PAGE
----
Hunters who harvest deer, elk, moose or caribou outside of Minnesota are reminded that whole carcasses cannot be brought into the state.
The prohibition on importation of whole carcasses of these cervids from anywhere in North America was put into place last year as a proactive measure to reduce the risk of chronic wasting disease in Minnesota and bring consistency to regulations.
“Because of the increasing prevalence and distribution of CWD in North America in both farmed and wild cervids, we decided in 2016 to impose an across-the-board importation ban,” said Lou Cornicelli, wildlife research manager for the Minnesota Department of Natural Resources.
Previously, Minnesota’s Board of Animal Health, the agency responsible for regulating farmed cervids, placed carcass import restrictions on specific areas of North America. Those areas could change based on disease prevalence. Now the carcass import restriction applies permanently to all of North America.
“With the new infections occurring at all times of the year, it made more sense to impose one ban that applied uniformly across the nation. It is now much easier for hunters to interpret this regulation,” Cornicelli said.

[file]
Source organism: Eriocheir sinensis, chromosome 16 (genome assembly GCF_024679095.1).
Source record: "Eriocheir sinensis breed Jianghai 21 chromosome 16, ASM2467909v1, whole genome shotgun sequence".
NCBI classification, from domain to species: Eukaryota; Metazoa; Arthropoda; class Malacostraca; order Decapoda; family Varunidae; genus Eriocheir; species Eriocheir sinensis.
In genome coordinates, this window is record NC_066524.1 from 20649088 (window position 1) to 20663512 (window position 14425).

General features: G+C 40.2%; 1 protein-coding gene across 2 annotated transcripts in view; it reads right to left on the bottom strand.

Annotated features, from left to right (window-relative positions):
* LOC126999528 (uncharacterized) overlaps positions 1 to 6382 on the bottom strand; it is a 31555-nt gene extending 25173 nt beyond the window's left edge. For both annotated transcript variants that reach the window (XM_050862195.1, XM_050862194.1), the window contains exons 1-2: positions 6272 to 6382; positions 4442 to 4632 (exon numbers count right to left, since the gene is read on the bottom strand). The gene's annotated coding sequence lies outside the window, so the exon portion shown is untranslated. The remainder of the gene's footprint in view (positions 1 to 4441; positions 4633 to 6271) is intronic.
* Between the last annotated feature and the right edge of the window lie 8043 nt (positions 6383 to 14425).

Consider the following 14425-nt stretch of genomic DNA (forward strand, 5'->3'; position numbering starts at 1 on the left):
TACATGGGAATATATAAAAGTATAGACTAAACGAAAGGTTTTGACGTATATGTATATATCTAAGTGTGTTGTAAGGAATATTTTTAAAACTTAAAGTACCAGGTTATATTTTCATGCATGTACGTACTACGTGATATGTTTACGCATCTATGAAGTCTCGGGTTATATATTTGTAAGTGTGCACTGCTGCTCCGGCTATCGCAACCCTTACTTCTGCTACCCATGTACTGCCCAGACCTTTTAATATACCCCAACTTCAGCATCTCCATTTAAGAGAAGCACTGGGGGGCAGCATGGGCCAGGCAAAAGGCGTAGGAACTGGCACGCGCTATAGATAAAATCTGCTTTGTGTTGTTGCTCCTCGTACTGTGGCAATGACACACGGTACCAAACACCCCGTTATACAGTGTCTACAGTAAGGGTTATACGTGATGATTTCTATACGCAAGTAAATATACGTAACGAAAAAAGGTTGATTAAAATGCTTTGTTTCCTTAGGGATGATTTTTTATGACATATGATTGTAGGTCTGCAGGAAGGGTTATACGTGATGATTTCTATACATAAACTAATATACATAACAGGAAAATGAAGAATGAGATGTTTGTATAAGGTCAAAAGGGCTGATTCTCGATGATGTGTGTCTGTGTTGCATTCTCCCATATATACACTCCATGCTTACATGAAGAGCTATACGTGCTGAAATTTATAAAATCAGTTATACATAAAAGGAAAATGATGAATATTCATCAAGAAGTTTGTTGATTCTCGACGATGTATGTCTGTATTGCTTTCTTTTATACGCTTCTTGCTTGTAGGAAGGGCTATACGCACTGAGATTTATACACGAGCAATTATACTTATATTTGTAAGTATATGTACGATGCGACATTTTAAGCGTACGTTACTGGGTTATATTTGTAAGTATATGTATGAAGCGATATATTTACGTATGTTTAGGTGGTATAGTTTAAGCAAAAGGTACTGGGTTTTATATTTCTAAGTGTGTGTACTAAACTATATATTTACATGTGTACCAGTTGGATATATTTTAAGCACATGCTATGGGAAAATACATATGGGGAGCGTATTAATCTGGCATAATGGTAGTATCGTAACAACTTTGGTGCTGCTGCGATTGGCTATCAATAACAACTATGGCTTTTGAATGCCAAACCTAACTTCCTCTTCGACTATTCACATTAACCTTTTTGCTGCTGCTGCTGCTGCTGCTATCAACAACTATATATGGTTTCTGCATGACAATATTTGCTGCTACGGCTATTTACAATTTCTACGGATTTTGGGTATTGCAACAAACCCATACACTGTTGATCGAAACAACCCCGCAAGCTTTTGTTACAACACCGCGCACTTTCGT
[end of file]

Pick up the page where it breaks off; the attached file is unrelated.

This restriction is part of efforts to minimize the opportunity for CWD to become established in Minnesota.
Only the following cervid parts may be brought into Minnesota:
- Quarters or other portions of meat with no part of the spinal column or head attached;
- Meat that is boned-out or that is cut and wrapped (either commercially or privately);
- Hides and teeth;
- Antlers or clean (no brain tissue attached) skull plates with antlers attached; and
- Finished taxidermy mounts.
“We realize this may be a departure from tradition; however, we appreciate the cooperation from our hunting groups and individual hunters as we address this significant disease challenge,” Cornicelli said.
Cornicelli said meat and trophy handling already are part of the trip planning process so taking the additional steps to minimize CWD risk can be added to that process. Another item to consider is the mount itself.
“If you kill an animal you want to mount, you should make those arrangements in the destination state and have it caped before you leave,” Cornicelli said.
Alternatively, hunters can view a video at http://bit.ly/capeyourdeer on how to cape a deer. The same technique can be used on elk or moose. The video also includes helpful information on the carcass importation ban.
Nonresidents transporting whole or partial carcasses on a direct route through Minnesota are exempt from this restriction.
Carcass import information is available at mndnr.gov/deerimports, in the 2017 Minnesota Hunting and Trapping Regulations Handbook on page 65 and the questions and answers section on the back cover.